Frannie and Steve Lay were on their late-morning walk around the block when Phil Mickelson crossed the street from the 10th green at PGA West’s Jack Nicklaus Tournament Course and walked right in front of them on the way to the 11th tee.
There are no spectators allowed this week at the American Express due to COVID-19, but the two courses being used this year – PGA West’s Stadium Course is the other – are lined by homes and homeowners like the Lays, who said they had allowed South Korea’s Sungjae Im to use their bathroom a day earlier. This, however, was Mickelson, 50, the winner of 44 PGA Tour titles including five majors, and one of golf’s biggest draws for going on three decades. Like a schoolgirl seeing her celebrity crush, Frannie Lay squealed, “What timing! He’s my favorite.”
As Mickelson teed off, a third passerby stopped to applaud and exclaimed, “Looks like a bomb.”
Mickelson is still attempting to hit his patented “bombs,” as he refers to them, and is making his 18th start at the AmEx this week as the tournament host and ambassador, where a win would make him the winningest Tour player in the state of California. (He’s currently tied with Tiger Woods at 14.)
During an abbreviated 2019-20 season, Mickelson threatened to win a couple times on the PGA Tour, but was a disappointing non-factor in the majors. After turning 50 in June, he blitzed the field, winning twice in two starts on the PGA Tour Champions. It has Mickelson thinking about dabbling more and more on the senior circuit while still motivated to make more history against the best players in the world. Only seven players have won after age 50 on the PGA Tour, and the oldest player to win a major is Julius Boros at age 48.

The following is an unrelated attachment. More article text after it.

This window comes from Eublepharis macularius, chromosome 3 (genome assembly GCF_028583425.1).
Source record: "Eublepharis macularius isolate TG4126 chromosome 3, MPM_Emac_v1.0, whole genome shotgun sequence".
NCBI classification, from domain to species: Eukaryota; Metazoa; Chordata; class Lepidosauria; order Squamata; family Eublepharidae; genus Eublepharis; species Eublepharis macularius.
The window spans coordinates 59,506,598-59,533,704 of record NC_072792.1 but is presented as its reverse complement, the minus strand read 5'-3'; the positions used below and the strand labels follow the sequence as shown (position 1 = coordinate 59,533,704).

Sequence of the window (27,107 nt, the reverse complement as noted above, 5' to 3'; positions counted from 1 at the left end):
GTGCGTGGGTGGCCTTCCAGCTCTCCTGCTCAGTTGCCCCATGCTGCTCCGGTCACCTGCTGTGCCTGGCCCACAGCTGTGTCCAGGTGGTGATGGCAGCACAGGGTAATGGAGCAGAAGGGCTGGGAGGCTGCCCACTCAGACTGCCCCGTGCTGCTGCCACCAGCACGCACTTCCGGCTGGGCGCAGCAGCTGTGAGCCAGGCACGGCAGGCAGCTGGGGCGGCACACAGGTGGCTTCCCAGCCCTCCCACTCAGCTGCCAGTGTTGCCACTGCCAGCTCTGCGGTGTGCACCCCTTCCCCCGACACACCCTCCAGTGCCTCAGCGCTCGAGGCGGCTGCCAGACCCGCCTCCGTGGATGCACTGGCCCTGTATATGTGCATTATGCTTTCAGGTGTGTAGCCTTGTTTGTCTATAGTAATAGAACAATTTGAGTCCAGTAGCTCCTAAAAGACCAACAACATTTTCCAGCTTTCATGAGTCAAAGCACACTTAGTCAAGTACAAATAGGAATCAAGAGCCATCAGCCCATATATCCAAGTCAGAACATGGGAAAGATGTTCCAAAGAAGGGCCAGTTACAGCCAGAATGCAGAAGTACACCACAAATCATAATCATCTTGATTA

Frannie and Steve Lay watch Phil Mickelson at PGA West’s Jack Nicklaus Tournament Course in La Quinta, California, ahead of the 2021 American Express. Photo by Adam Schupak/Golfweek
“I’m excited to start the year and see if I’m able to continue playing at the highest level. If I am, I’m going to really try to play more events on the PGA Tour and make a push hopefully for the Ryder Cup,” he said. “But if I don’t play well early on, I’ll start to re-evaluate things and maybe play a few more events on the Champions tour because what’s fun for me is competing, getting in contention and trying to win tournaments.”
As a testament to Mickelson’s longevity, this month marks the 30-year anniversary of Mickelson’s first Tour title, when he captured the now-defunct Northern Telecom Open in Tucson, Arizona, as an amateur. Former Masters champion turned golf commentator Trevor Immelman watched part of Mickelson’s practice round, and marveled at how he appears to be in the best shape of his life.
“It fascinates me how he keeps the fire burning after being at the sport for so long,” Immelman said. “It just doesn’t happen in sports. It takes a tremendous toll physically, mentally and emotionally, to stay in the spotlight for that long.”
Mickelson’s desire continues to burn bright and his work ethic remains intact.
“I find myself just internally motivated because of my love to compete and my love to try to bring out the best in me,” he said. “It’s the ability to play and compete against the best in the world that gets me in the gym every morning at 6 or 7, that gets me on the range working on my game, on the putting green working on my putting. That challenge of trying to play and compete against the best is what really drives me, and so I need to have that or else I feel I might get complacent.”
This week, Mickelson will be without his brother, Tim, who handles his caddie duties but is instead at home with his wife awaiting the birth of their first child.
“I just know that the birth of your first is the most emotional experience that you could possibly share and there’s no sense to take any risk,” said Mickelson, who has his instructor, Andrew Getson, filling in. “So he’s at home with his wife, they’re due any minute, any day, and I’m excited for them.”
By Adam Schupak on Golfweek